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City of London Lord Mayor eyes UK-GCC trade deal in H1 2023

Lord Mayor London WAM
Vincent Keaveny, the Lord Mayor of the City of London, hopes for a free trade deal with the GCC as talks enter their second stage
  • UK-GCC free trade deal talks to enter their second stage
  • Growing GCC demand for international products and services
  • City of London leading exporter of financial services

Negotiations to draw up a UK-GCC free trade agreement (FTA) could be completed in the first half of 2023, according to Vincent Keaveny, the Lord Mayor of the City of London.

The international ambassador for the UK’s financial and professional services sector said the City of London strongly supports the FTA talks with the GCC which will enter their second stage “in the coming weeks”. 

He admitted in comments published by UAE state news agency WAM that it is “always difficult” to negotiate with a number of member states involved but added: “I am optimistic, probably more optimistic than the last time when I visited the UAE a year ago about being able to get a GCC agreement finalised.

“I am hoping that we will move ahead, and with the political will on both sides, we might get an agreement in the first half of 2023.”

In a telephone call with Saudi Crown Prince Mohammed last week, UK Prime Minister Liz Truss reiterated her focus on agreeing a strong UK-GCC trade deal and growing bilateral trade and investment in areas like aviation and clean technology.

Last month Dr Nayef Al Hajraf, secretary-general of the Gulf Cooperation Council (GCC), said he hoped that the talks would open new horizons for joint investment.

Equivalent to the UK’s seventh largest export market, the GCC bloc’s demand for international products and services is expected to grow to £800 billion ($909.71bn) by 2035, a 35 percent increase – opening huge new opportunities for UK businesses.

The talks are expected to culminate in a trade deal worth £1.6bn more a year to the UK economy, an increase of 16 percent, while around 10,700 small and medium-sized businesses from every UK nation and region exported goods to the GCC in 2020.

GCC secretary general
Dr Nayef Al Hajraf, secretary-general of the GCC, hopes the talks open new horizons for joint investment

Keaveny’s comments came during a two-day visit to the UAE during which he aimed to strengthen the ties between the UAE and the UK, particularly in the financial and professional services sector and met the governor of Dubai International Financial Centre (DIFC).

John Martin St Valery, board member of the British Business Group Dubai and Northern Emirates (BBG), said: “I would say that Dubai is an obvious destination for the fintech companies – particularly those in the UK.

“We have seen a 22 percent increase in this sector in our new members to the BBG just in the last four months. There is a huge market for digitalisation and a small pool of true expertise so the market is there for newcomers to the region to help financial service entities in the Middle East develop digital-first solutions.”

Dishang Patel, co-founder/COO, Leading Point, added: “A lot of learnings from the UK can and have already been applied to the UAE simply through the talent capital that has migrated over to this jurisdiction.

“The standout opportunity in my opinion is in the fintech space which has seen mass adoption in the B2C world (mostly due to Covid) but not even close in the B2B space. This is where talent, experience, know how, and expertise from London and the UK can, and I believe will, play a major role.”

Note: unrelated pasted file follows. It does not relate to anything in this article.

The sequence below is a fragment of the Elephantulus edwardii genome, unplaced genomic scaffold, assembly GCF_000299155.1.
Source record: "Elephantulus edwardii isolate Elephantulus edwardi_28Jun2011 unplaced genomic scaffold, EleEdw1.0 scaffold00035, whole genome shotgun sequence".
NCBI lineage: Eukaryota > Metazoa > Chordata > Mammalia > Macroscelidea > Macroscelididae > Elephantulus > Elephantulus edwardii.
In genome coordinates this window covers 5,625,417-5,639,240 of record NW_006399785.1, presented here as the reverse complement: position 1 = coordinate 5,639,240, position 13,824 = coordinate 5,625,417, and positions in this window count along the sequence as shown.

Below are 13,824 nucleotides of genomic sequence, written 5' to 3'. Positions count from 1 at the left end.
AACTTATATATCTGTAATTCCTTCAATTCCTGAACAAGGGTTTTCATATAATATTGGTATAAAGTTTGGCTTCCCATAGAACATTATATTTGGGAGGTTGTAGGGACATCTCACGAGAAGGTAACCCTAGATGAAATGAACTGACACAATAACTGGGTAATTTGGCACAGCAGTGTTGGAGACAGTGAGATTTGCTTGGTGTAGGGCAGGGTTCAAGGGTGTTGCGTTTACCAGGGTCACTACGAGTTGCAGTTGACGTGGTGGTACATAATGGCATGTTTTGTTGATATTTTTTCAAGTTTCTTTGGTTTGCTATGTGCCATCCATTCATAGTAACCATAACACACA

The 693rd Lord Mayor of the City, who heads the City of London Corporation, said that the UK is also focusing on the green finance agenda which ties in with the UAE hosting the COP28 climate conference in Dubai in November 2023. 

“We are thinking how we can work together through sharing our experience since hosting of the COP26 in the UK, to make COP28 a huge success,” Keaveny explained.

He also highlighted a number of sectors for potential investment, including green sustainable investment, particularly in the infrastructure sector, and financial technology (fintech), saying: “Emirati investors should certainly be looking [to invest in these areas] in the UK at the moment.”

The UK is the leading exporter of financial services across the world, valued at £64bn, according to the City of London Corporation. The city houses more foreign banks and accounts for more international bank lending than any other centre.

According to latest figures, total trade in goods and services between the UK and UAE reached £13.6bn in the four quarters to the end of Q1, an increase of 21 percent or £2.4bn compared to the previous 12-month period.

Total UK exports to UAE amounted to £8.3bn, up 10.3 percent, while UK imports from UAE rose by nearly 43 percent to £5.3bn. The UAE is the UK’s 24th largest trading partner.

The visit of Keaveny, a commercial lawyer, comes as it was reported that the UAE saw a 23 percent year-on-year rise in UK companies setting up in the country.

The increase comes as Britain contends with a stark economic outlook, with the most recent forecast from the British Chambers of Commerce predicting that there will be a recession before the end of this year, with inflation spiking to 14 percent. 

Against this backdrop British investors are increasingly looking to the UAE to incorporate their business given the emirates’ stability, low taxes and booming economy.

According to GCC-based corporate services provider CBD Corporate Services, British investors are increasingly attracted to the UAE’s business-friendly environment and its pro-business policies.